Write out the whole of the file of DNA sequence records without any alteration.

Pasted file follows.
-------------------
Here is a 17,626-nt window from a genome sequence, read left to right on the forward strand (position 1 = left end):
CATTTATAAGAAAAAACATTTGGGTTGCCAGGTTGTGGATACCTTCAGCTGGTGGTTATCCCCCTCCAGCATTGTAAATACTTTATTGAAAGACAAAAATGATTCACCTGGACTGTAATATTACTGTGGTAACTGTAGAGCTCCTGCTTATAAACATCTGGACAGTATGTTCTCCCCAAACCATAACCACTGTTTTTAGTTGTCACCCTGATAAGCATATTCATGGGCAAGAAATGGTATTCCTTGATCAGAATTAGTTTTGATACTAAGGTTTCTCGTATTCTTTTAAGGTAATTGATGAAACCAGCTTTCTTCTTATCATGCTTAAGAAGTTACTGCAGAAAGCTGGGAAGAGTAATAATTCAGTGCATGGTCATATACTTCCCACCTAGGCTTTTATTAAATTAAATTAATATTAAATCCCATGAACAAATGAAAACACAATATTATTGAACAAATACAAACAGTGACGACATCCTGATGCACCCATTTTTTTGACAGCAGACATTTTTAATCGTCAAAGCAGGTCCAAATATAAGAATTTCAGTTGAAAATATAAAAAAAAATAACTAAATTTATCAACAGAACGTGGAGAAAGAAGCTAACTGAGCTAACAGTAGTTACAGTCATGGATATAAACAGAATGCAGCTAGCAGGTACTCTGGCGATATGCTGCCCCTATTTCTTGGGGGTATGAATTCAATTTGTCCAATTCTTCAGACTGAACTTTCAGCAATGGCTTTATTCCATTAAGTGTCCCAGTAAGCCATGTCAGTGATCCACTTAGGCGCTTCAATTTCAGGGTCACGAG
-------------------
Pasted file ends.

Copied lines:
Here is a 17,626-nt window from a genome sequence, read left to right on the forward strand (position 1 = left end):
CATTTATAAGAAAAAACATTTGGGTTGCCAGGTTGTGGATACCTTCAGCTGGTGGTTATCCCCCTCCAGCATTGTAAATACTTTATTGAAAGACAAAAATGATTCACCTGGACTGTAATATTACTGTGGTAACTGTAGAGCTCCTGCTTATAAACATCTGGACAGTATGTTCTCCCCAAACCATAACCACTGTTTTTAGTTGTCACCCTGATAAGCATATTCATGGGCAAGAAATGGTATTCCTTGATCAGAATTAGTTTTGATACTAAGGTTTCTCGTATTCTTTTAAGGTAATTGATGAAACCAGCTTTCTTCTTATCATGCTTAAGAAGTTACTGCAGAAAGCTGGGAAGAGTAATAATTCAGTGCATGGTCATATACTTCCCACCTAGGCTTTTATTAAATTAAATTAATATTAAATCCCATGAACAAATGAAAACACAATATTATTGAACAAATACAAACAGTGACGACATCCTGATGCACCCATTTTTTTGACAGCAGACATTTTTAATCGTCAAAGCAGGTCCAAATATAAGAATTTCAGTTGAAAATATAAAAAAAAATAACTAAATTTATCAACAGAACGTGGAGAAAGAAGCTAACTGAGCTAACAGTAGTTACAGTCATGGATATAAACAGAATGCAGCTAGCAGGTACTCTGGCGATATGCTGCCCCTATTTCTTGGGGGTATGAATTCAATTTGTCCAATTCTTCAGACTGAACTTTCAGCAATGGCTTTATTCCATTAAGTGTCCCAGTAAGCCATGTCAGTGATCCACTTAGGCGCTTCAATTTCAGGGTCACGAG